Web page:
Prank Call

by R.M. Cooper

Lewis Poole was ten when he disappeared. That was almost four years
ago. Everybody in town knows the story. The Kennedy twins swear
by it. The pickup was lime green and rusted along the fender and had
South Dakota plates. It slowed to an idle in the street, honked twice,
and Lewis seemed to recognize the man in the cab. Sarah Kennedy
saw Lewis smile as he settled into the passenger’s seat; Noel Kennedy
disputes this fact.

The pickup drove west on Cherry, took a left onto Broadlawn. And
that was it. Nobody’s seen Lewis Poole since. Not that anyone looked
much past those first three months. Nobody except Mrs. Poole.

There was never a funeral or anything like that. People say Lewis’s
room is just the way he left it, right down to the dirty clothes and
the sheets kicked to the foot of the bed from that last warm summer
night. Mrs. Poole even commissioned a sketch artist in Ann Arbor
for a drawing of what Lewis might look like today. We see it on TV
when news is slow and at the back of the laundromat alongside listings
for rentals and piano lessons. At fourteen, Lewis Poole has pimples
along his chin and wears a little smirk like he’s gotten away with
something.

***

The game started with some of our older brothers. Over the years,
they passed it down, same as Playboys or a stale Miller High Life.
The dare was to call Mrs. Poole and just sit on the phone until she
stopped talking. Everybody else passed around a second line to listen.
All you had to do was let out a little breath, let her know you were
there, and she’d start in. It was my first time calling.

“Lewie? That you, baby?”

It was me and Neil Owens and Teddy O’Connor and Teddy’s older
brother, Mike. Mike was the one who put me up to it.

“Lewis? You there?”

Mike waved at me, and I breathed heavily into the line. I felt sick
to my stomach.

“You won’t believe what I found yesterday. Remember Air for Saturn?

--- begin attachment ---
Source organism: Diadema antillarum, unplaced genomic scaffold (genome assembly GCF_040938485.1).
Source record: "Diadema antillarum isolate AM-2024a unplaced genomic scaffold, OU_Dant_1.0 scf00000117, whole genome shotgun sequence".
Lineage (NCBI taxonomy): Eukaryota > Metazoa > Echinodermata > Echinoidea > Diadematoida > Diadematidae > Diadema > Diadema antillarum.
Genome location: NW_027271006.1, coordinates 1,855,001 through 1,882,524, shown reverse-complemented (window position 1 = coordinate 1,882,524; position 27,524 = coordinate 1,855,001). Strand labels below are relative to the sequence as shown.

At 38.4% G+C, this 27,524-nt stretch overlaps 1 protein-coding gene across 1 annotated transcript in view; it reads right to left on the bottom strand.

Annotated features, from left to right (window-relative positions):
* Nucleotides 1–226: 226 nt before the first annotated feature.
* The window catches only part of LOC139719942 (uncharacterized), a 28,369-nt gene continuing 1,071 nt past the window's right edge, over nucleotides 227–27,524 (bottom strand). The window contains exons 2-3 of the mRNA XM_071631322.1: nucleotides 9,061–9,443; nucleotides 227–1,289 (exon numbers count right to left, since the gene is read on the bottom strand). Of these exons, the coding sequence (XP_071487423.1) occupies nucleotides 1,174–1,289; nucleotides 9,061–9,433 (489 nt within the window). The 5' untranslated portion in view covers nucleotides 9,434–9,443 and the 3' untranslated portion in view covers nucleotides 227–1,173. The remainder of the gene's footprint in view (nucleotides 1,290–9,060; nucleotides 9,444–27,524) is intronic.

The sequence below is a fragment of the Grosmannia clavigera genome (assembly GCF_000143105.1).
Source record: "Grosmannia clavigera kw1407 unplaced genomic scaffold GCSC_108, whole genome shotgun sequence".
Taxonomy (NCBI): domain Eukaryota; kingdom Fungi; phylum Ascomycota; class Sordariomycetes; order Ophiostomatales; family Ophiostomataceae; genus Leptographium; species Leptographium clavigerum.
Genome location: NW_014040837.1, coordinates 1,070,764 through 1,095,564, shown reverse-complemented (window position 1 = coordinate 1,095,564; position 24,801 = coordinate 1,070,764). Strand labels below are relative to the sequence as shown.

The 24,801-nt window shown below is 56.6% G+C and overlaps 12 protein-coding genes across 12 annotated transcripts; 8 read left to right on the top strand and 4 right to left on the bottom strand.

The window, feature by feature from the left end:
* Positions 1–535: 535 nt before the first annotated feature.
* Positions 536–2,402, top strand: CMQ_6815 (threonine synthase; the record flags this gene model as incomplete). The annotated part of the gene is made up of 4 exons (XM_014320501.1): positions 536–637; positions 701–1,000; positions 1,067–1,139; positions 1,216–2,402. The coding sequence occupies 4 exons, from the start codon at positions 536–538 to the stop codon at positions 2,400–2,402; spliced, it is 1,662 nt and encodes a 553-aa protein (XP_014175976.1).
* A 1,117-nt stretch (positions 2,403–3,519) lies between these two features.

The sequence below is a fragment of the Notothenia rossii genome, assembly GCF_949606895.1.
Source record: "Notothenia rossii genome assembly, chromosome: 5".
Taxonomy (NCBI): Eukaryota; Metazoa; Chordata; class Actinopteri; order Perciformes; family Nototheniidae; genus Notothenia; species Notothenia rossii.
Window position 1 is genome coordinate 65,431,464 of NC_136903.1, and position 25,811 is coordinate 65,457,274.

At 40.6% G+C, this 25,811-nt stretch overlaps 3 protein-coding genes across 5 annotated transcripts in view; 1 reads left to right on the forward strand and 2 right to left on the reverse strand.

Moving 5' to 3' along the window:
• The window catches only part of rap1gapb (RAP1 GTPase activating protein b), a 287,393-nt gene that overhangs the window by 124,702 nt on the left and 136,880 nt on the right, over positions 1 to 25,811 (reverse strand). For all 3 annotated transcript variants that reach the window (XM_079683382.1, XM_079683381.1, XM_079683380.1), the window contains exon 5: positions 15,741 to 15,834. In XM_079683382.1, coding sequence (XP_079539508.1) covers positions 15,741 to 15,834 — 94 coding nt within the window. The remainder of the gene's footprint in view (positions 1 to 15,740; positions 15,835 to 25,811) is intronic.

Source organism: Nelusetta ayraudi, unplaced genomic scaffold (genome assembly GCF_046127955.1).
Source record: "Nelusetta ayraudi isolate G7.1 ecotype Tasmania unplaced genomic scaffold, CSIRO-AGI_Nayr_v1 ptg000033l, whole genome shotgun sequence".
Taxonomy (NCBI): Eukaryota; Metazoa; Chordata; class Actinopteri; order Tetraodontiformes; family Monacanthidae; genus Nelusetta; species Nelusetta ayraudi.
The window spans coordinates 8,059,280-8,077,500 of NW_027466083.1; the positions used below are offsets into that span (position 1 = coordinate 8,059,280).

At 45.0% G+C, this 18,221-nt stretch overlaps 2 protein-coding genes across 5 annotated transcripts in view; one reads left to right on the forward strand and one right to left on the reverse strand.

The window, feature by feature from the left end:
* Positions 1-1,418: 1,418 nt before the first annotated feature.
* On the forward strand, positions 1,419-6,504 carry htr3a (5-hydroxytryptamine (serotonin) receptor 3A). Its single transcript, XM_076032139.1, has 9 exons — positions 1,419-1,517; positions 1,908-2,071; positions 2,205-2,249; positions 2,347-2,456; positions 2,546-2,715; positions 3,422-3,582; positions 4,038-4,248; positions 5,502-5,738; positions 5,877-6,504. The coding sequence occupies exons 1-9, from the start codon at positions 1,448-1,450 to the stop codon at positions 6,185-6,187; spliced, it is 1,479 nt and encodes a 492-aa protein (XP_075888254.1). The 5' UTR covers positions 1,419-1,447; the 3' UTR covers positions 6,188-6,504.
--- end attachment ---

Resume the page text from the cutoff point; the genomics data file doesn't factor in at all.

It still had the bookmark just where we left it. We were almost
to the end when you left…”

“When you left.” Teddy cracked up.

“Shut up,” I whispered.

Mike swatted him and Teddy shut up.

“… the wheel had been stripped clean by the basalt, stranding Commander
Walker…”

Mrs. Poole’s reading put everyone in hysterics. Mike went facedown
on the couch to muffle his laughter. Neil and Teddy stayed
pressed to the phone.

“… NASA estimates the new shielding would take eight months to ship.
But with the winter sulfur levels rising…”

Teddy did this little high-pitched squeal, and the line buzzed with
static.

“Is there someone else there? Lewis? Can you hear me, baby? Are
they hurting you?”

I slammed the phone onto the receiver. Teddy and Neil were rolling
on the floor.

“You guys are real assholes,” I said.

But they were already all around me and red-faced and slapping
my back and saying how that was the best call yet. Mike said in three
years, he’d never heard anything like it. He squeezed my shoulder
and laughed. He said it was that damn good.

On the way home I turned my bike up Garfield Circle and then
hung a right down the alley off Roosevelt. It was almost dark, but you
could still tell the Poole house from the street. The lawn was a ragged
brown and the paint curled along the frame and little stems grew all
along the gutters. All the blinds were drawn. A light was on in what
might have been the kitchen, and an old station wagon sat in the
drive with its hood gaping open. A light flipped on over the porch,
and I wheeled back for home.

***

The trailer was dark, and Cora’s car wasn’t in the drive when I pulled
my bike in. It was a Tuesday, which meant she was closing at Mike’s.
There was half a roast, still warm in the oven.

It must’ve been after two in the morning when I called, and she
answered the second ring.

“Hello?” Mrs. Poole said.

I let the line hang.

“I’m sorry for earlier. You don’t have to say a word, baby. I can just
read. Just like before. Would you like that?”

I let out a breath, and Mrs. Poole said to wait right there.

She started over with the part about Commander Walker and the
basalt. It was word-for-word the same like she was afraid I’d missed
something. Minutes passed, then an hour. And all the while, Mrs.
Poole’s voice kept getting softer and softer. Eventually she was just
whispering about the planets and stars and the impossible gulfs of
emptiness in between. Her voice slipping in and out of my ear with
all the practiced breath of a mother sending her child to sleep.